With no margin to spare, the California Assembly has passed a bill that would ban all single-use carryout bags, including plastic bags, bio-based compostable and biodegradable bags, and paper bags with less than 40 percent recycled content.
The bill, sponsored by Assemblywoman Julia Brownley, D-Santa Monica, was passed June 2 with 41 votes the exact number needed for passage. It now heads to the Senate where it faces much tougher sledding, even though the proposed ban has the support of the California Grocers Association and Gov. Arnold Schwarzenegger, who has said he will sign the bill, AB 1998, if it gets through the Legislature.
The bill would ban single-use bags starting Jan. 1, 2012, at supermarkets and retailers with more than 10,000 square feet that have a pharmacy. The ban would be extended to convenience stores, food marts and other small retailers starting July 1, 2013.
When the ban is fully rolled out, grocers would be required to have reusable bags for sale or offer them for free. They could also sell paper bags with 40 percent recycled content, provided they charge at least 5 cents for them.
The bill would pre-empt local laws in the state that govern the use and sale of reusable bags, single-use carryout bags and recycled paper bags. Currently, four cities in California San Francisco, Fairfax, Palo Alto and Malibu have plastic bag bans.
Several other California cities have attempted to impose plastic bag bans, but have pulled back or had their bans overturned in court because they did not conduct an environmental-impact review as required by California state law.
Altogether, 12 communities in the U.S. have plastic bag bans. In addition, Washington, D.C., has a 5-cent fee on all plastic and paper carryout bags.
One reason the bill eked through the Assembly was that one day earlier, the California Grocers Association threw its support behind the bill.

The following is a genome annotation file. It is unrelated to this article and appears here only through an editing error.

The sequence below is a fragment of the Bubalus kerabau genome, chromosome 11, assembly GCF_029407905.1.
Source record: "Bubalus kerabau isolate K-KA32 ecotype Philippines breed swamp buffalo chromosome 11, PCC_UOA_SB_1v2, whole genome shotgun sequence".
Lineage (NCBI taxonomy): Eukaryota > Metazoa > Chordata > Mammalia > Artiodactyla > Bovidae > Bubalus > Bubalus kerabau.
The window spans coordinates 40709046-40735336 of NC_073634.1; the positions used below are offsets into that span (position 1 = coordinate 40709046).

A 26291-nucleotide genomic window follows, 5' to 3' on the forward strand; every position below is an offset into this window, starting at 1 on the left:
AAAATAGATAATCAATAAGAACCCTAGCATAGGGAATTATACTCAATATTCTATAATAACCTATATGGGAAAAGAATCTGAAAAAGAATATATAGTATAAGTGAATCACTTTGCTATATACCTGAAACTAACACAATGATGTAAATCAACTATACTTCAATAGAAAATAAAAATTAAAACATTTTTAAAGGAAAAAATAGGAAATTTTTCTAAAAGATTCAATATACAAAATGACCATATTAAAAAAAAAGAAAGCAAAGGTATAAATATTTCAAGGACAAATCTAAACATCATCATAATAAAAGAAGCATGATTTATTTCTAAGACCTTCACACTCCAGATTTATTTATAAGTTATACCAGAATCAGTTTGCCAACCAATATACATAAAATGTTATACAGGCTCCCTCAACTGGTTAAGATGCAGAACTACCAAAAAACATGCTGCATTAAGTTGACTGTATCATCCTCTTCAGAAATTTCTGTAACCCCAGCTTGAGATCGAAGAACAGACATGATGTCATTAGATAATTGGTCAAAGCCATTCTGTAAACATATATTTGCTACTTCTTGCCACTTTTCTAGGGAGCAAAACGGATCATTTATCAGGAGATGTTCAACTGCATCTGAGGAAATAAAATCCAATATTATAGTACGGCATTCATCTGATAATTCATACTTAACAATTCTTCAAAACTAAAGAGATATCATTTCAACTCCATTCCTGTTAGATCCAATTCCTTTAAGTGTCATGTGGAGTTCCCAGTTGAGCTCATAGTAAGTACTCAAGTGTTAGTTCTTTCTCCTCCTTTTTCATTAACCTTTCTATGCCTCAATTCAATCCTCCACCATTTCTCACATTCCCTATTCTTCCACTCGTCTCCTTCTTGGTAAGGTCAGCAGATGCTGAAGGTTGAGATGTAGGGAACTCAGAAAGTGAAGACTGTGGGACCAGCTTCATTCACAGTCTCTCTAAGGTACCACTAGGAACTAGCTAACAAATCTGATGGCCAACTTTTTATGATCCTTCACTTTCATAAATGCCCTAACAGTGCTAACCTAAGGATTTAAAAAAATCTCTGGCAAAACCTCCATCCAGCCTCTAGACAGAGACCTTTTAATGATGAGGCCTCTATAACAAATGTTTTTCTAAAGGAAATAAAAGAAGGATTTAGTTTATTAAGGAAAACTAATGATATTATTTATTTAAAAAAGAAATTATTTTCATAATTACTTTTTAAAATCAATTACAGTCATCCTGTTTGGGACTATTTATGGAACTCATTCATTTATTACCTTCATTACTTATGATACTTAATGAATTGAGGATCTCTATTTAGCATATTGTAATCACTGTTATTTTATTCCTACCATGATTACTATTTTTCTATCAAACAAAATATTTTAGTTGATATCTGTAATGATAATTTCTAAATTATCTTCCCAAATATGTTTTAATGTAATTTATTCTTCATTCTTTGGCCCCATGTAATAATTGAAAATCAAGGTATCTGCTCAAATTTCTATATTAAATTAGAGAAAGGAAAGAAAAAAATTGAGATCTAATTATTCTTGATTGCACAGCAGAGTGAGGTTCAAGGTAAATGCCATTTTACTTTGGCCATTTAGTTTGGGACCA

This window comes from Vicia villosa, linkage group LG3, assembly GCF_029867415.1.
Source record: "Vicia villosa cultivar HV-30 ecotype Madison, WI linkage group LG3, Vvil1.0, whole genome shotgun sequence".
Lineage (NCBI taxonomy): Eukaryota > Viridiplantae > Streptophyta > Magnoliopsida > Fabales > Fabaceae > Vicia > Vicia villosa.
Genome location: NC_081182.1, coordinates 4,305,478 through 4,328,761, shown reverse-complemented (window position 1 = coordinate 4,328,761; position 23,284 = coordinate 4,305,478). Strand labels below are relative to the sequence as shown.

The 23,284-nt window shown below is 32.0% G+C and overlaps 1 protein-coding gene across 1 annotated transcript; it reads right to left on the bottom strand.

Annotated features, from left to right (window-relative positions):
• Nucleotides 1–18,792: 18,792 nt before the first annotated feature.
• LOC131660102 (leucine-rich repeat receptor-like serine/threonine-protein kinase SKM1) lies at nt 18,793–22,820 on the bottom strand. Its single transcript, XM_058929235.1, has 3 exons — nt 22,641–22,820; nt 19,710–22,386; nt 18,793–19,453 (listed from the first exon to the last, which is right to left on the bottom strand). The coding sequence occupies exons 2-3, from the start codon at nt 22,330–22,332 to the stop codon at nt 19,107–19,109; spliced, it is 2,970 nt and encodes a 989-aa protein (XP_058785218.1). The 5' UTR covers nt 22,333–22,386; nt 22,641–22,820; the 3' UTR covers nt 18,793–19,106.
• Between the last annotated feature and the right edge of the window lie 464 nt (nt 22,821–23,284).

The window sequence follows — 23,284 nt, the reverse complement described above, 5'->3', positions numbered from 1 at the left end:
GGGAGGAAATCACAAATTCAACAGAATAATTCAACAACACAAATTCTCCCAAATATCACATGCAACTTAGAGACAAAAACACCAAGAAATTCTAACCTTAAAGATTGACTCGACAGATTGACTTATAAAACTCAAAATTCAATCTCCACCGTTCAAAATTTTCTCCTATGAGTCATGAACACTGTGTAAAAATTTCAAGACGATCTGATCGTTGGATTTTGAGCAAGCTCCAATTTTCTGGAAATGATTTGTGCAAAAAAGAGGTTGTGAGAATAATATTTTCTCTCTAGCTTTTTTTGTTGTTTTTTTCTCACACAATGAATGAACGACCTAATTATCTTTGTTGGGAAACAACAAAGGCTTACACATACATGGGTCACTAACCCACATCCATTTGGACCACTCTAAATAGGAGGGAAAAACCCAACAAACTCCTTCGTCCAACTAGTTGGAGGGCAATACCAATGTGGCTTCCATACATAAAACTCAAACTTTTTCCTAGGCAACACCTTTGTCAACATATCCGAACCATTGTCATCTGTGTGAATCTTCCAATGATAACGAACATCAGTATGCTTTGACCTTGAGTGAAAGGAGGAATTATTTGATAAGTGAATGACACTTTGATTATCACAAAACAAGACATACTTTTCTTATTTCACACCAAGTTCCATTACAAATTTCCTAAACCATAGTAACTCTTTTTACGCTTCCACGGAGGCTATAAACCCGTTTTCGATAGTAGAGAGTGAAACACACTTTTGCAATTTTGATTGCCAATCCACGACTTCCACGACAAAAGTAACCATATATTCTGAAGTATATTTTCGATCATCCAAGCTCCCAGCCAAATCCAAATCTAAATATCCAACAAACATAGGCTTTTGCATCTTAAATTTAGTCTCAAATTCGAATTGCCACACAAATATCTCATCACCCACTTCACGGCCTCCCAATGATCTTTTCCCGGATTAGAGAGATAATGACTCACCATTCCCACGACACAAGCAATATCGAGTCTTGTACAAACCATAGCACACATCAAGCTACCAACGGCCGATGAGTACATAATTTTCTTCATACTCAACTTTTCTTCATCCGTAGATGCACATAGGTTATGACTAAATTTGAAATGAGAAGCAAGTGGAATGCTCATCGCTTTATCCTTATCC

However, plastic bag manufacturers and the American Chemistry Council in Arlington, Va., said that plastic bag recycling, not a ban, is the answer and argued that the proposed ban threatens the jobs of 500 employees in California and could put two Los Angeles area plastic bag manufacturers out of business.
ACC also argued that the proposal amounts to a $1 billion tax on consumers.
The last thing Californians need is something that acts just like a $1 billion tax added to their grocery bills. But that's what this legislation does, said Tim Shestek, ACC's Sacramento, Calif.-based senior director of state affairs in a statement.
With all the budget cutbacks in the state affecting schools, police and health care, Shestek said he doesn't understand why California is creating a new million-dollar bureaucracy to monitor how people take home their groceries.
He also expressed dismay over the bill's threat to rapidly dismantle the state's plastic bag recycling programs.
It was only a short four years ago that the Legislature voted for a statewide plastic bag recycling infrastructure, Shestek said. AB 1998 would cripple these programs and actually result in more waste going to landfills.
Exempt from the proposed ban are plastic bags used for prescription medicines, as well as those without handles that are used to package fresh foods such as produce, meat, fish, poultry and cheeses.
In addition, stores in San Francisco would still be permitted to sell compostable and biodegradable bags because of the availability of compost facilities there.
The bill would require that paper bags with 40 percent or more recycled content have printed on them the name of the manufacturer, the country where they are manufactured and the exact percentage of recycled material. Moreover, those manufacturers would have to have those bags certified by the state Department of Resources and Recycling every two years.
The bill defines reusable bags as those made of a washable material without lead or heavy metal in an amount that is toxic that are designed and manufactured for at least 100 uses.
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